Australia accused of double standards
Solomon Islands Prime Minister Manasseh Sogavare has accused Australia of being hypocritical in its opposition to the Pacific country’s recent security pact with China. He argued that Canberra had not consulted with its other partners last year when it unveiled a security deal with the US and Britain, known as AUKUS, which paves the way for Australia to acquire nuclear-powered submarines.
“I learned of the AUKUS treaty in the media. One would expect that as a member of the Pacific family, Solomon Islands and members of the Pacific should have been consulted to ensure this AUKUS treaty is transparent,” Sogavare told his country’s parliament on Friday.
He added: “I realize that Australia is a sovereign country, which can enter into any treaty it wants to, transparently or not, which is exactly what they did with AUKUS.”
When Australia signed up to AUKUS we did not become theatrical and hysterical on the implications this would have for us. We respected Australia’s decision.
A tiny archipelago state, the Solomon Islands sit roughly 2,000km (1,242 miles) northeast of Australia.
China and the Solomon Islands signed a security and cooperation treaty late last month. Frank Sade Bilaupaine, an adviser to the islands’ government, said the arrangement had been devised after the recent unrest in his country’s capital Honiara. In November 2021, a mob torched the parliament building and burned down the local Chinatown district.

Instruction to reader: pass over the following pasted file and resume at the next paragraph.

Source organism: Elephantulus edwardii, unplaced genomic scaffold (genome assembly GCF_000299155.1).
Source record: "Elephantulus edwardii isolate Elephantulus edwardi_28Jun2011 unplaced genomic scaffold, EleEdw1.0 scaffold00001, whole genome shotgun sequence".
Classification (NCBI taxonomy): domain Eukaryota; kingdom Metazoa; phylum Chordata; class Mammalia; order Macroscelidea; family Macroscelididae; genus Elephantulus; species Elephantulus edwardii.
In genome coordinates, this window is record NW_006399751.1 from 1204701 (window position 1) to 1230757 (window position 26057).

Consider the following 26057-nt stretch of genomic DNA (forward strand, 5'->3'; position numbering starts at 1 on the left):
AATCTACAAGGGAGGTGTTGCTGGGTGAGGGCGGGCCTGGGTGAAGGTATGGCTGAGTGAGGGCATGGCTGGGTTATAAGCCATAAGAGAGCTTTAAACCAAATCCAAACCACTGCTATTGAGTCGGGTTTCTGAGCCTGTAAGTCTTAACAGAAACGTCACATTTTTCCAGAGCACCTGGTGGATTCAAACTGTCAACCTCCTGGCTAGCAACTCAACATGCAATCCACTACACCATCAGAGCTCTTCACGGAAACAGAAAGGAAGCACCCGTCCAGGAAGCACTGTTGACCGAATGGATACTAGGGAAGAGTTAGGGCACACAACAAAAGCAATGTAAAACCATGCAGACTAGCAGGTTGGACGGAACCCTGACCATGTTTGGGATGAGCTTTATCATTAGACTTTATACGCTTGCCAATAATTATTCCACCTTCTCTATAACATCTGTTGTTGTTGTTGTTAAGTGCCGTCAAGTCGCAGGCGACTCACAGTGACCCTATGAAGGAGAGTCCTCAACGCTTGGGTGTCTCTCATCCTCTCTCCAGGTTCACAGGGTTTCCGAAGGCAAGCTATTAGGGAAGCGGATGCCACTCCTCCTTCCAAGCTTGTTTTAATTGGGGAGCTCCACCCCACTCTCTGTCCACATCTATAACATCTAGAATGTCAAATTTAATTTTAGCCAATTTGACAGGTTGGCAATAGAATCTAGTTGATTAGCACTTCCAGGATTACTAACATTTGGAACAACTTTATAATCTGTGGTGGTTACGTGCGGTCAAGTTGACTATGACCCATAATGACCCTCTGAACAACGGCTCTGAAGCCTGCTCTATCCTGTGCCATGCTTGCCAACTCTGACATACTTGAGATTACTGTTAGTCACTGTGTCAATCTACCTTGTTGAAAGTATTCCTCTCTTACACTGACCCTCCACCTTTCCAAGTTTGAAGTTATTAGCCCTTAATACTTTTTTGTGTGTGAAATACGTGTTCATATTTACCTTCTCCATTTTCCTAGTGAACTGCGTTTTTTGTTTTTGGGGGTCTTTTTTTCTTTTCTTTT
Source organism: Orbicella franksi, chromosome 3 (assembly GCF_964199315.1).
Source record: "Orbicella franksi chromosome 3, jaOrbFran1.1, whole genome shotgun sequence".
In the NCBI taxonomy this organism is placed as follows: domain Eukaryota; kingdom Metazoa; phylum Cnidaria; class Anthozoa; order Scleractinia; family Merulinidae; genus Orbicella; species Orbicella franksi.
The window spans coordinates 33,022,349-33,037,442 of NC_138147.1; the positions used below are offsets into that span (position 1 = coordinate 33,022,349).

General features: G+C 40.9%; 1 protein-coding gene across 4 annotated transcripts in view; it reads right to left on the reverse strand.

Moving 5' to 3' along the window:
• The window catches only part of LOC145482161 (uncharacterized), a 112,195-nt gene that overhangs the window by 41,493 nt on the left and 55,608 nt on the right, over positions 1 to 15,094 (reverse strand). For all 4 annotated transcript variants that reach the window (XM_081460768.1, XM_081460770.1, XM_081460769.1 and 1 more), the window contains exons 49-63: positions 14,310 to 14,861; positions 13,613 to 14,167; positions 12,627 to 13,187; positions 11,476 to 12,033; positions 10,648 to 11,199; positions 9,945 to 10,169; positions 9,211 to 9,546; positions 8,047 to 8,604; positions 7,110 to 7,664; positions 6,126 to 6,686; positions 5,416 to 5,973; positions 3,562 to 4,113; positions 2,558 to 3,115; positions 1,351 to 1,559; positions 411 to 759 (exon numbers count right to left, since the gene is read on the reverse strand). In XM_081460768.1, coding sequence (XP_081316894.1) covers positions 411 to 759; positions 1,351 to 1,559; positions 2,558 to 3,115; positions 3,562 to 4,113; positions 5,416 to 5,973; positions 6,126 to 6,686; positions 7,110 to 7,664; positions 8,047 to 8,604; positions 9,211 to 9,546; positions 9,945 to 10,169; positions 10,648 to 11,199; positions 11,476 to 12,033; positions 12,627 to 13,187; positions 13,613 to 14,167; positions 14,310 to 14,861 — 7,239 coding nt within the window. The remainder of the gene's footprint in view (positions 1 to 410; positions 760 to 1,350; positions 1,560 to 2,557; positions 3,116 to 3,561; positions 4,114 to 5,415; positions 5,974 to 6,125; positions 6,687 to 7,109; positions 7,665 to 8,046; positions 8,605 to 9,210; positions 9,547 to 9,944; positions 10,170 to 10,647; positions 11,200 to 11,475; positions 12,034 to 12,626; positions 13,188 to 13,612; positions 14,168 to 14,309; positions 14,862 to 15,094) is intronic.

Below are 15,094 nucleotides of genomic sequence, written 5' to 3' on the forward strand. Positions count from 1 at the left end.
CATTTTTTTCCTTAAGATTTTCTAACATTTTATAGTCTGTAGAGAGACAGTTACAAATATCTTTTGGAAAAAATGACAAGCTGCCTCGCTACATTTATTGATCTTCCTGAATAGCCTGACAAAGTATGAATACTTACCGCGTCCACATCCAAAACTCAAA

The treaty had drawn ire in Australia, as well as in the US and New Zealand, all of which regularly trade diplomatic jabs with Beijing.
Australian Prime Minister Scott Morrison said last week that a Chinese military base on the islands would be a “red line.” Daniel Kritenbrink, a senior US diplomat responsible for East Asian and Pacific Affairs, similarly said that Washington would have “significant concerns” over a new Chinese base in the region.
The Chinese Defense Ministry, however, denied that it had plans to set up an outpost in the Pacific country.
Asked about Sogavare’s recent statement on Friday, Morrison argued that there was “a remarkable similarity between those statements and those of the Chinese government.”
Chinese Vice Foreign Minister Xie Feng said on Thursday that the pact with the Solomon Islands was “not targeted at any third party.” He added that Australia had no right to meddle in Beijing’s relations with other states. “If this is not a violation of other countries’ sovereignty, an interference in other countries’ internal affairs and violation of international rules, [then] what is?” he said.
Beijing has argued that AUKUS undermines peace and stability in the region.